The Spanish delante (“in front of”) comes from the Latin de- (“of, out of”) and ante (“before”), via intante (in plus ante). So “in front of” is literally “before” in the sense of “standing before.”
Thus, with the de- prefix, it is a cousin of the ante that brings us a host of English words with ante that mean “before”: anterior, antediluvian, antique. We can see the a‑n-t root in all these variations.
Dorado, Spanish for “covered in gold” — think of McDonalds in Spanish. Los Arcos Dorados (the golden arches–literally!) comes from the Latin de- (“of”) and aurum, “gold”: gilded or gold-covered, literally means… from gold.
From the same Latin root we also get the English aurora, “dawn” or the Roman goddess of the dawn. The morning sun glittering in the distance is… shining, just like gold does.
We can see the a‑r root in both words clearly!
The Spanish for “shirt”, Camisa, is a distant cousin of the English Heaven. How?
Both come from the same common ancestor, the Proto-Indo-European root *kem, meaning, “to cover.” This root evolved, via German, to the English heaven (that which covers us above) and it evolved, via Latin (and even the French chemise), to the Spanish camisa (that which covers our torso!).
But they sound so different. How can that be?
The answer is that the Indo-European sound k- transformed over time into the German and then English h- sound — which remaining the same (albeit with a c- spelling) in Latin and then Spanish. Thus the c- of camisa maps to the h- of heaven.
Other examples of this pattern include cornudo/horn and horse/correr.
Acabar — the everyday Spanish word meaning “just”, “finish”, and, wait for it “to ejaculate” (don’t ask how I learned the last definition!) — comes from the Latin caput, meaning “head”.
Thus, it has a parallel in the English expression: to bring to a head. Although that phrase doesn’t exactly mean to finish (it means, to force a decision to be made, basically), it is a similar concept: bringing about a totality that finishes or just about finishes something that had been happening.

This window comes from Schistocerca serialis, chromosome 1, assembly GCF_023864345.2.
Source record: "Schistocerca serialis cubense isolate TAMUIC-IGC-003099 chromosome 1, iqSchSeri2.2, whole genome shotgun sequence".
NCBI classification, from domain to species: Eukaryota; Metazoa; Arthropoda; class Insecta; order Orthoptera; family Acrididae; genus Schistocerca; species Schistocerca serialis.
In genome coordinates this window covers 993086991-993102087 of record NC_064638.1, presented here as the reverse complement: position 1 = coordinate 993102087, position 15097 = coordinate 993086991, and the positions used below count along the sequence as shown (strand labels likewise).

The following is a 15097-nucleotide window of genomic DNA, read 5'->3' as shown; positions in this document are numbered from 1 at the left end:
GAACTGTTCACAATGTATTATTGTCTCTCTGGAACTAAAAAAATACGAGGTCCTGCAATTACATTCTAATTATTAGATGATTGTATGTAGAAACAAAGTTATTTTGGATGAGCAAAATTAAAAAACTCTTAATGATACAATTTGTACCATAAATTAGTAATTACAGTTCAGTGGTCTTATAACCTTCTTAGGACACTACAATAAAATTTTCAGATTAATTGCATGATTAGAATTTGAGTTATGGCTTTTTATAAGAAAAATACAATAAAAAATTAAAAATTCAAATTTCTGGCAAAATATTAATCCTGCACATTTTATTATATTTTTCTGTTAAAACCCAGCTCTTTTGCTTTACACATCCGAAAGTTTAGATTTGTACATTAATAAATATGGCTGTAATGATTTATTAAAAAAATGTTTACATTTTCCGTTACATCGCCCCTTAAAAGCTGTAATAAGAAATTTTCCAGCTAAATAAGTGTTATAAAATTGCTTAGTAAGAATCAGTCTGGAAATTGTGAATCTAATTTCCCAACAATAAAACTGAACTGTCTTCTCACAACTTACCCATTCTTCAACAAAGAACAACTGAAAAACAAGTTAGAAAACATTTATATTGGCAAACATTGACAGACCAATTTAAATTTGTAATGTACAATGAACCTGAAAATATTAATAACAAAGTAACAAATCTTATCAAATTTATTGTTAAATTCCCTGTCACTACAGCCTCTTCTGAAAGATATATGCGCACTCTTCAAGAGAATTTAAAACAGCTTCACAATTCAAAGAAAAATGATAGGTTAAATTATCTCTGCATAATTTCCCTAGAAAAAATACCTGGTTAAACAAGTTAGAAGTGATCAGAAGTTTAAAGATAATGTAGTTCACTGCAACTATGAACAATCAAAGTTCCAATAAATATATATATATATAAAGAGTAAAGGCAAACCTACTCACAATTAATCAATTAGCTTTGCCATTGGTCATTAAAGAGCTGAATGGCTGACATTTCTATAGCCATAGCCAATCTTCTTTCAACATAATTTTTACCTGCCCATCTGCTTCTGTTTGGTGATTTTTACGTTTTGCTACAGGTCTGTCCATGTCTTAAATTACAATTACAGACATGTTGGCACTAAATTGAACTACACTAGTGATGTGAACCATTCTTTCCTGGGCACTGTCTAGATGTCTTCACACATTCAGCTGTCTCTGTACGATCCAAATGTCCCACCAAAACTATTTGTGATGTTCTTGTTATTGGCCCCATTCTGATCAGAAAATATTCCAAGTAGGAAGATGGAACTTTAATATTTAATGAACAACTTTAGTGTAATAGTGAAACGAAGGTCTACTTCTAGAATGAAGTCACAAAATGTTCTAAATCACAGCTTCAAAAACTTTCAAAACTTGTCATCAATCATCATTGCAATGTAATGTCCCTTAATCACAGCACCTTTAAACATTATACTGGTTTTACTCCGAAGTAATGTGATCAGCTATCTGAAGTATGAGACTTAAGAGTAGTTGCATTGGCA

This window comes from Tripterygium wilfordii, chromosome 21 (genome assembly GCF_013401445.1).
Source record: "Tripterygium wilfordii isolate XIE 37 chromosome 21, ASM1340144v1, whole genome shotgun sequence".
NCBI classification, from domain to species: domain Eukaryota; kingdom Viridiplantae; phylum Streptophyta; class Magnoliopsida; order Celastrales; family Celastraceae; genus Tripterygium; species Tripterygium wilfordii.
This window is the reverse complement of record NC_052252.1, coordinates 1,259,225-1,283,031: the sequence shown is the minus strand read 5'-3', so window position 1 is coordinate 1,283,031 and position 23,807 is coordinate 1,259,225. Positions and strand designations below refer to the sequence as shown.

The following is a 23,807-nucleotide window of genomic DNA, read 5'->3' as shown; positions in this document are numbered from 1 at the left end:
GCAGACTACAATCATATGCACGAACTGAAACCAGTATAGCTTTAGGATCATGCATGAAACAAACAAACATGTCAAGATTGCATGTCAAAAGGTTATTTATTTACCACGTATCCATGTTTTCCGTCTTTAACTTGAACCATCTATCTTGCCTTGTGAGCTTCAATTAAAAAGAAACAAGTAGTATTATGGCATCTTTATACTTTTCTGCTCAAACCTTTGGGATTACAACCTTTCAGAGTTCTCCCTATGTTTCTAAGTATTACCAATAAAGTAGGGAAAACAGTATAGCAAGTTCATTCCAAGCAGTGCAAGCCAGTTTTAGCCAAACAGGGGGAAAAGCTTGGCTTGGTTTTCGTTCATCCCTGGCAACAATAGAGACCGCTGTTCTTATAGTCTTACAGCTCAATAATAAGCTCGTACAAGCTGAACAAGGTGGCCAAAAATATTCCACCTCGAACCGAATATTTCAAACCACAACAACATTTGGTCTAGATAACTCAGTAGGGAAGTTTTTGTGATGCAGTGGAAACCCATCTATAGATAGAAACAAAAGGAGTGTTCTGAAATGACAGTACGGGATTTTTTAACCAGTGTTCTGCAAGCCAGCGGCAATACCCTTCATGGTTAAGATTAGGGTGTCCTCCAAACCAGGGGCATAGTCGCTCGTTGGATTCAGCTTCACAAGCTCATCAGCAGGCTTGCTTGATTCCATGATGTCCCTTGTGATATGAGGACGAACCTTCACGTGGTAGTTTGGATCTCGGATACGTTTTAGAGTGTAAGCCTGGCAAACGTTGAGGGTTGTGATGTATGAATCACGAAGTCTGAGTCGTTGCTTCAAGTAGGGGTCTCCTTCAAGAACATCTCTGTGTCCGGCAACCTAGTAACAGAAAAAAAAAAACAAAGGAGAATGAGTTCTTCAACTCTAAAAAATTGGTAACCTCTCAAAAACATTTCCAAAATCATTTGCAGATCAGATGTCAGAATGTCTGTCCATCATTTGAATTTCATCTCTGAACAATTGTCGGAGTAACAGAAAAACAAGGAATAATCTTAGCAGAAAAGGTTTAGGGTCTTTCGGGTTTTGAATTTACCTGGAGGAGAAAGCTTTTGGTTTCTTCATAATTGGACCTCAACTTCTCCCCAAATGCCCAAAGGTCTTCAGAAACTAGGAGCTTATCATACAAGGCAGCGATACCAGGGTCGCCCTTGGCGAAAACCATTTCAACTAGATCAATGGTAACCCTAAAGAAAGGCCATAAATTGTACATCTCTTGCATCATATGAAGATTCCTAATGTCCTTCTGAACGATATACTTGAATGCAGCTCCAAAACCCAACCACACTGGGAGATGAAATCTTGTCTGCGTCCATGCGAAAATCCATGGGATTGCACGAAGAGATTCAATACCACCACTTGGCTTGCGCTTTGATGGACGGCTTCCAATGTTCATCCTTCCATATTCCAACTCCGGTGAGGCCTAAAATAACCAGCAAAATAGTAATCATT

Thus etymology proves the common sense wisdom that, it’s easy to start something… but it requires real intelligence, a head, to finish what you start.
Ventana, Spanish for “window,” comes from the Latin ventus, for “wind.” From the same root, we get the English… dum dum dum… ventilation. Vent and vent: both push back against the wind!
Cazar (Spanish for “to hunt”) and the English chase come from the same root: the Latin captiare, also meaning, “to hunt.” What is a chase if not just a calmed-down hunt?
You can see the c‑z of cazar map to the ch‑s of chase.
And it is perfectly appropriate that the English chase came to us via the French chasier. What are the French good for if not weakening the strong, manly hunt into the more feminine chase?
Superseer (Spanish for, “to discontinue; cease”) comes from the Latin supersedere which in term is a combination of the prefix super- (“above”) and sedere (“to sit”). When you stop doing something — you’re now, literally, sitting on top of it. At least in Spanish.
From the Latin sedere root, we get various English words related to sitting, including:
From the same Latin root sedere we also get the Spanish… asiento, the common word for, seat. Now that makes sense, doesn’t it?
The s‑n-t/d root is visible in most of these words. Note that in superseer, the middle ‑n- disappeared: hence the ‑e- on both sides!
The Spanish tener (to hold) comes from the Latin tenere for the same.
From the same root tenere, we get the English tenet — think about it, you hold your beliefs.
And it gets even better: from tenere, we also get the English suffix ‑tain, as in maintain, sustain, contain, detain, obtain, and entertain. And the -tain words map almost identically to the Spanish suffix of the same, the same -tener!
For example, mano, the Spanish for hand, is the same mano in maintain (or mantener, in Spanish) — which thus literally means, “to hold in your hand”!
Olor (Spanish for “smell”) comes from the similar Latin olere “to give off a smell”. Odor and Redolent (which is just a bad small, after all!) come from the same root.
The curious part is the o‑l to o‑d transition. This is merely a vestige of the influence of the long-dead Sabine dialects of late Latin. Yes, the same Sabines who were rapped. They did transition their l‑s to d‑s.
Rocío (Spanish for “dew,” not to mention its cousin, rociar, “to sprink or spray”) comes the Latin ros (“dew.”)
From that same root, we get the English… rosemary, everyone’s favorite mint! Rosemary in fact comes from the Latin rosmarinus (ros — marinus), the “dew of the sea”!
The r‑c of rocío clearly maps to the r‑s of rosemary.